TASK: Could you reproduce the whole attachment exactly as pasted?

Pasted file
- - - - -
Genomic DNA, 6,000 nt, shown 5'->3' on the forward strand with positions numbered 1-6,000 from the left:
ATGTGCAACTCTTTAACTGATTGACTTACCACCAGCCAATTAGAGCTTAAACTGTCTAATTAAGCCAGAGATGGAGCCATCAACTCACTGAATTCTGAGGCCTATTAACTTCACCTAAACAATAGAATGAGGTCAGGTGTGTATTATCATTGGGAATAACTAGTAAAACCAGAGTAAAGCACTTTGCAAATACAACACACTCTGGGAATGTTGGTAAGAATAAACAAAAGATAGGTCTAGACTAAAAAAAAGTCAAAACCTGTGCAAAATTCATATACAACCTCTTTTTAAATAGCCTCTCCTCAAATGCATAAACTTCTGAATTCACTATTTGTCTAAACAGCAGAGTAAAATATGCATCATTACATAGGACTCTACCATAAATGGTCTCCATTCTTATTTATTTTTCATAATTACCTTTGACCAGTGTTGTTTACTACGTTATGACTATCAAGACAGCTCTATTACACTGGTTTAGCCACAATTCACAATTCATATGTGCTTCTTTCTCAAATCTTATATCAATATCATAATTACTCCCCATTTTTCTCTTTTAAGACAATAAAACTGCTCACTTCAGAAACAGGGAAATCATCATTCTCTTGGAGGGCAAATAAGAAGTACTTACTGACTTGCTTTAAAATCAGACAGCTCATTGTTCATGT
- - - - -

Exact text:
Genomic DNA, 6,000 nt, shown 5'->3' on the forward strand with positions numbered 1-6,000 from the left:
ATGTGCAACTCTTTAACTGATTGACTTACCACCAGCCAATTAGAGCTTAAACTGTCTAATTAAGCCAGAGATGGAGCCATCAACTCACTGAATTCTGAGGCCTATTAACTTCACCTAAACAATAGAATGAGGTCAGGTGTGTATTATCATTGGGAATAACTAGTAAAACCAGAGTAAAGCACTTTGCAAATACAACACACTCTGGGAATGTTGGTAAGAATAAACAAAAGATAGGTCTAGACTAAAAAAAAGTCAAAACCTGTGCAAAATTCATATACAACCTCTTTTTAAATAGCCTCTCCTCAAATGCATAAACTTCTGAATTCACTATTTGTCTAAACAGCAGAGTAAAATATGCATCATTACATAGGACTCTACCATAAATGGTCTCCATTCTTATTTATTTTTCATAATTACCTTTGACCAGTGTTGTTTACTACGTTATGACTATCAAGACAGCTCTATTACACTGGTTTAGCCACAATTCACAATTCATATGTGCTTCTTTCTCAAATCTTATATCAATATCATAATTACTCCCCATTTTTCTCTTTTAAGACAATAAAACTGCTCACTTCAGAAACAGGGAAATCATCATTCTCTTGGAGGGCAAATAAGAAGTACTTACTGACTTGCTTTAAAATCAGACAGCTCATTGTTCATGT